Reactivating the payment chain post-Covid-19

April 2021

Warren Buffet famously said, “Cash is to businesses what oxygen is to people”. Today, this encapsulates the concerns of SME owners feeling the effects of broken payment chains caused by restrictions introduced by governments to mitigate against Covid-19.

While several governments have introduced financial support initiatives to soften the blow, in many cases these have failed to reach some businesses.  Reasons include a lack of charge-free assets available as security for Covid loans without state guarantees to secure the portion of the Covid loans not guaranteed by the State. The dearth of accounting records attaching to some small businesses, often amounting to no more than some bank statements and a list of receivables, is another reason for this failure.

Asset-based loans

There is a tool, widely used in North America, that could be useful to SMEs looking to free up payment chains. This tool is known as an asset-based loan (ABL) and amounts to a loan against current assets. An ABL is a revolving credit facility that uses the borrower’s receivables and inventory simultaneously as a primary and secondary source of repayment. The book-value of these assets supports the advance made by a lender while their collection (or sale and collection) generate the cash flows for repayment of the loan.


A manufacturing business has been disrupted by Covid-19 restrictions. When the clients of the business were also affected by Covid-19, the business used all its available cash to cover payroll, utilities, and certain suppliers. When restrictions were lifted allowing the business to resume operations, it found itself with insufficient cash to reopen and restart production.

The business has inventories with a book value of $100,000 including raw materials and finished products, and accounts receivable amounting to $60,000. An ABL allows a lender to advance up to 50% of the value of its inventories and up to 75% of its accounts receivable. In this example, a loan of up to $95,000 ($50,000 + $45,000) might be available. As the business has now monetised its account receivables and inventories to get the loan, its ability to create further debt by again drawing funds up to its maximum credit line is reduced, pending paydowns. This cycle of reporting balances and determining the maximum amount of the revolving credit line is repeated every 30 days, or more frequently for high-risk borrowers. As a protective measure, the lender uses an audit firm to verify, every six months, the accounting balances reported by borrowers.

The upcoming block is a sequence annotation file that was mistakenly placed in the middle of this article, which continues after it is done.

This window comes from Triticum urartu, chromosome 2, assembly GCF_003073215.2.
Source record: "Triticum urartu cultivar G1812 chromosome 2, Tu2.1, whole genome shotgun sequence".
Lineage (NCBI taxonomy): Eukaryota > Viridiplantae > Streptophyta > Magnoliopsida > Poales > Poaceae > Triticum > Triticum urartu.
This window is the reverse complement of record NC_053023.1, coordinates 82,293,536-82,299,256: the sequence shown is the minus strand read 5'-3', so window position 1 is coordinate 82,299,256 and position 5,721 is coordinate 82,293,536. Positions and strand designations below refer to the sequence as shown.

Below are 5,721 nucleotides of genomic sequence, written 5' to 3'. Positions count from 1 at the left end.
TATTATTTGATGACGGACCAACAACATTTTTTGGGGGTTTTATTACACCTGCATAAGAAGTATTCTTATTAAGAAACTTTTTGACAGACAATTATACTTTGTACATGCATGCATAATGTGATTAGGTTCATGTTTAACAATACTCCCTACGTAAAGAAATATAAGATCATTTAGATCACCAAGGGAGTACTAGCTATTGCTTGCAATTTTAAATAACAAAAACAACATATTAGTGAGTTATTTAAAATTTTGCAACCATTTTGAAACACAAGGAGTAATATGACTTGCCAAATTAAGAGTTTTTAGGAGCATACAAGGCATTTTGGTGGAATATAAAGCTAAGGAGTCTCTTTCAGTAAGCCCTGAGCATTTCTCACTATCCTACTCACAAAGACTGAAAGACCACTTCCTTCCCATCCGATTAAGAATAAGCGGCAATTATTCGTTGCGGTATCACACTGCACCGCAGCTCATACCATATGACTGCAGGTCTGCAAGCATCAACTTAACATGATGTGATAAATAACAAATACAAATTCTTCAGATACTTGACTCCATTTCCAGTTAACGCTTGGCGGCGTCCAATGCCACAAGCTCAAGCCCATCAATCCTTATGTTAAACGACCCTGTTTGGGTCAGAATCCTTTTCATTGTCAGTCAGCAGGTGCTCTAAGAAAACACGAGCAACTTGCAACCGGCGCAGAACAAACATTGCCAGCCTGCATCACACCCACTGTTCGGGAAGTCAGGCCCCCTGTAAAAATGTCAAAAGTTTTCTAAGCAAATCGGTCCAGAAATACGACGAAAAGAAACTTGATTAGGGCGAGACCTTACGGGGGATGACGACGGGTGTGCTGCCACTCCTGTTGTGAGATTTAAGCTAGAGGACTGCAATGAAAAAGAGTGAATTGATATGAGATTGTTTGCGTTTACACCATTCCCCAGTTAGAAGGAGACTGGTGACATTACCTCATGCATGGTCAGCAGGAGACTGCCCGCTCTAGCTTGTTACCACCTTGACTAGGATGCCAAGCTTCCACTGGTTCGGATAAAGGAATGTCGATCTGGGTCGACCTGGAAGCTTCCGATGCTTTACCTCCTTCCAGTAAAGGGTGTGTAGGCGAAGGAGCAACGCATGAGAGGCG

Asset-based loans offer advantages for both borrowers and lenders. The borrower acquires the resources necessary to run the business without needing to offer up property or financial assets to a lender as security. In turn, the lender can assess its risk and exposure objectively while taking a charge against monetised assets. The safety margin created by only lending against a proportion of the assets gives the lender relative certainty of recovery. In Peru, legislation governing the pledge of current assets requires a designated trustee or custodian of those assets. This role carries civil and criminal responsibilities.

Although the initial and ongoing audit of the pledged assets is an expense for the borrower, this is usually offset by the lower interest rate that lenders tend to charge given their relative certainty of recovery.

For ease of explanation, I’ve presented a simplified view of how ABLs work. However, they do require the involvement of an experienced audit firm. As well as the formal documentation needed at outset, a valuation of the assets needs to take place. This requires a detailed audit of the accounts receivable to verify that they are supported by corresponding customer orders, as well as corresponding shipping and delivery documents. Likewise, the nature, condition, and rotation of the inventories require careful examination. Only after these audits can a lender determine how much it is willing to lend – the borrowing base.

In conclusion, ABLs as a tool for lenders and borrowers are potentially useful in the current environment. Obviously, this method of credit requires the support and agreement of local financial authorities. In Peru, despite the favourable legal framework surrounding the pledge of current assets, banking regulations only recognise as preferred collateral the inventory held in custody by bonded warehouses, pledged with the support of warrants. It is up to other countries to develop their own rules.

About the author

Jesús Fernando De la Torre
Lima, Peru

Fernando is a corporate finance and international banking professional at Russell Bedford Perú. He has over 25 years of experience working in US, Canada, Panama and Peru, in the areas of credit risk management, troubled-debt recovery, and structured trade finance. He holds a BSc degree in Business Administration from Universidad del Pacífico in Lima-Peru, and an MBA degree from Loyola University in Chicago, IL. His current focus is in GRC and ESG with a special interest in COSO´s ERM and Internal Control Frameworks, as well as ISO´s Corporate Governance, Risk Management and Antibribery Standards.

Author: Jesús Fernando - Russell Bedford Perú, De la Torre Lima, Peru

The Russell Bedford website employs cookies to improve your user experience. We have updated our cookie policy to reflect changes in the law on cookies and tracking technologies used on websites. If you continue on this website, you will be providing your consent to our use of cookies.

Find out more
I accept